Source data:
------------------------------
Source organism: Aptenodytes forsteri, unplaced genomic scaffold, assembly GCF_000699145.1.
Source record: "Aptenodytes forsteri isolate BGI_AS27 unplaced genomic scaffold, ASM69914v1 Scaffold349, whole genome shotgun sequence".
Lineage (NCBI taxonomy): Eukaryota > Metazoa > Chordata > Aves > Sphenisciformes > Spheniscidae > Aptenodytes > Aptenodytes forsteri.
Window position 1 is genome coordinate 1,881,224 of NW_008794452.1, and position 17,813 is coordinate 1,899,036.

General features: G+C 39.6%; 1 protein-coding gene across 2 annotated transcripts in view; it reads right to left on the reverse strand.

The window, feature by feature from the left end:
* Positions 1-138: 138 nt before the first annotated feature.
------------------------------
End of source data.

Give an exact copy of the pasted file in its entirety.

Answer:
Source organism: Aptenodytes forsteri, unplaced genomic scaffold, assembly GCF_000699145.1.
Source record: "Aptenodytes forsteri isolate BGI_AS27 unplaced genomic scaffold, ASM69914v1 Scaffold349, whole genome shotgun sequence".
Lineage (NCBI taxonomy): Eukaryota > Metazoa > Chordata > Aves > Sphenisciformes > Spheniscidae > Aptenodytes > Aptenodytes forsteri.
Window position 1 is genome coordinate 1,881,224 of NW_008794452.1, and position 17,813 is coordinate 1,899,036.

General features: G+C 39.6%; 1 protein-coding gene across 2 annotated transcripts in view; it reads right to left on the reverse strand.

The window, feature by feature from the left end:
* Positions 1-138: 138 nt before the first annotated feature.